Movie Review -- 'Her' is a Beautiful Tale About a Unique Form of Love

Her - movie review - Minnesota Connected

It's safe to say that most of the world revolves around technology. With such rapid advancements, Her is a sobering realization that we aren’t too far off from a future of being almost completely dependent on technology to provide for us and to make us happy. The story is about a lonely letter writer named Theodore Twombly, who is played by Golden Globe winner Joaquin Phoenix. Her is set in a time in the near future and the setting is a cold, corporate driven city where people would rather talk to the voice in their ear than have a simple conversation with another living human being. When we think of science fiction films, we often think of aliens or robots. Her is neither and is a refreshing breath of air. It's very much a science fiction movie, but the concept of an operating system becoming nearly human hasn’t been created quite like this movie's interpretation. Going in, I wasn’t too excited about seeing this film -- I wasn’t a blown away from what I knew of the movie. But many aspects of this unique, fabricated reality hit me once the movie started to get going and after that, I was completely intrigued. I am convinced that it is one of Spike Jonze’s finest film. Standing alongside other big blockbusters of 2013, Her definitely is a film I will not easily forget.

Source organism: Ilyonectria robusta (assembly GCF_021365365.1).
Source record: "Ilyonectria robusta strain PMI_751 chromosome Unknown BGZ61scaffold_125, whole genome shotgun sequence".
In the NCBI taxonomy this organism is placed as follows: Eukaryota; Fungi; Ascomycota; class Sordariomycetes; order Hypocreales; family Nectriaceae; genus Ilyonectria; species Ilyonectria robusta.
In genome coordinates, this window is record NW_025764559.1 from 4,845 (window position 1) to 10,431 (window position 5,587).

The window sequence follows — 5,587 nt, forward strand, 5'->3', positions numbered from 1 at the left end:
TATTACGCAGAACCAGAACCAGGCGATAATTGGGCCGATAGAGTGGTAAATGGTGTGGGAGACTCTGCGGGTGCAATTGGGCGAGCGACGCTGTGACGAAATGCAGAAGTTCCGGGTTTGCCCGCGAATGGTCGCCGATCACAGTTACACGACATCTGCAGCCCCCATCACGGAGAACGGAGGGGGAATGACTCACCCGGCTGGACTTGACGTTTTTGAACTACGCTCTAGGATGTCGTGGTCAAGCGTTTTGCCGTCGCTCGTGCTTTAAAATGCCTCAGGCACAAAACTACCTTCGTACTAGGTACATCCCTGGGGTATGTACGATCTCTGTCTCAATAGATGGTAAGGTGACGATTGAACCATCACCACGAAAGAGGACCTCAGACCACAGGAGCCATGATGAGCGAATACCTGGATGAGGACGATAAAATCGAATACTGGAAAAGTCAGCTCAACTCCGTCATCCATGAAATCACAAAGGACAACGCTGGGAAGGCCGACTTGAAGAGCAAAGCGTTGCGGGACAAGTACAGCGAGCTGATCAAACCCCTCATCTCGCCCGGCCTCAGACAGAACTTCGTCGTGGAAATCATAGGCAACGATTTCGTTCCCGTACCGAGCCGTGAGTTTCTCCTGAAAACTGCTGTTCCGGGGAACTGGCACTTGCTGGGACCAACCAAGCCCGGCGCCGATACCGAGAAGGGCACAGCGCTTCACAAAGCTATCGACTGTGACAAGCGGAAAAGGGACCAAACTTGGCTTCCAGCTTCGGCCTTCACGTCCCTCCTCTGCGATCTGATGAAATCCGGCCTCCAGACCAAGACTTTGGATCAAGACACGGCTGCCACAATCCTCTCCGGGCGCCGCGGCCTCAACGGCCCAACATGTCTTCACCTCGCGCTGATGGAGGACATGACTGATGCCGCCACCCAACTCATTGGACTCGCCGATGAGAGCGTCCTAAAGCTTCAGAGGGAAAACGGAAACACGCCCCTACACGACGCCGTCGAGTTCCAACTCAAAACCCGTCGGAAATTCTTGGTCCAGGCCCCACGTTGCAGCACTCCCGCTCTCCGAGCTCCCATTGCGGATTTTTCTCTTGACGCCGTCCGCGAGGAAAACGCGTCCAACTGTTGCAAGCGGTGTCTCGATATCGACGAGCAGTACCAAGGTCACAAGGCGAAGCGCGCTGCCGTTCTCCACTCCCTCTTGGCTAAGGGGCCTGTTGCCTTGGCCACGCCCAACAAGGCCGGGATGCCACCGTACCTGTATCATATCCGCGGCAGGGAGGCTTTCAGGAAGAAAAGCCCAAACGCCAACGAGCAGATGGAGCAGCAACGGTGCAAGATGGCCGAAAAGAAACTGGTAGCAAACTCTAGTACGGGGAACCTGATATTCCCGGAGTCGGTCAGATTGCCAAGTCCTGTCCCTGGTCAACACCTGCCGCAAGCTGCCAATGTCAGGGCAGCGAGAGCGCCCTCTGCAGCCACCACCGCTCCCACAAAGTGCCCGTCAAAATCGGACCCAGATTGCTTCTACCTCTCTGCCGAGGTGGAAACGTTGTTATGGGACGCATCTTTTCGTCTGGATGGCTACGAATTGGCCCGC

Theodore is bored and lacking companionship in his life since his soon-to-be ex-wife Catherine (Rooney Mara) and him are in the middle of a divorce. Aside from playing video games, and keeping shallow companionship with a couple of friends, Theodore keeps to himself. While leaving work one day, a kiosk in the lobby of a building spikes his interest. The OS1, the first artificially intelligence system that taps into a person’s consciousness is available to bring home. After a simple questionnaire, Theodore’s OS1 (or personal assistant) is ready. A raspy female voice with the name of Samantha (Scarlett Johansson) rings through Theodore’s ear piece. Theodore instantly is intrigued by Samantha’s quick wit and demeanor -- after several conversations with Samantha he finds himself falling in love with her. His inability to cope with person to person relationships falters and he becomes attached to the body-less persona of Samantha. On the other hand, Samantha is adapted enough to figure out her wants and needs, propelling her to levels of intelligence and perception beyond Theodore's understanding. Even though Scarlett Johansson isn’t a physical being in Her, she delivers a stellar performance. Her voice-over performance makes her computerized state seem believable in the sense that she is really there with curiosity and sincerity. spike-jonze - her - joaquin phoenix - amy adams - movie-review A good story can be transmitted into an outstanding film with the help of supporting actors. In Her, Oscar Award Winner Amy Adams plays Amy, the awkward neighbor that has genuine friendly feelings towards Theodore’s decisions. She doesn’t get a lot of screen time, but when she does, she spends time talking with Theodore, delivering plenty great insight into the meek, introverted main character. And as per ususal, Adams is wonderful in the role. Her is a film that will bring up several emotions. There are many times when you can feel as though you are right there with Theodore, going through his pain and confusion -- the film has some truly heart-wrenching moments. The direction, casting, and writing of the movie is so perfect -- Her redefines the way viewers would naturally think of a story about a computer and a human being. It's a story about a man needing fulfillment, love, compassion and a companion in a world that is so utterly vague sometimes.   Photos via: Google  

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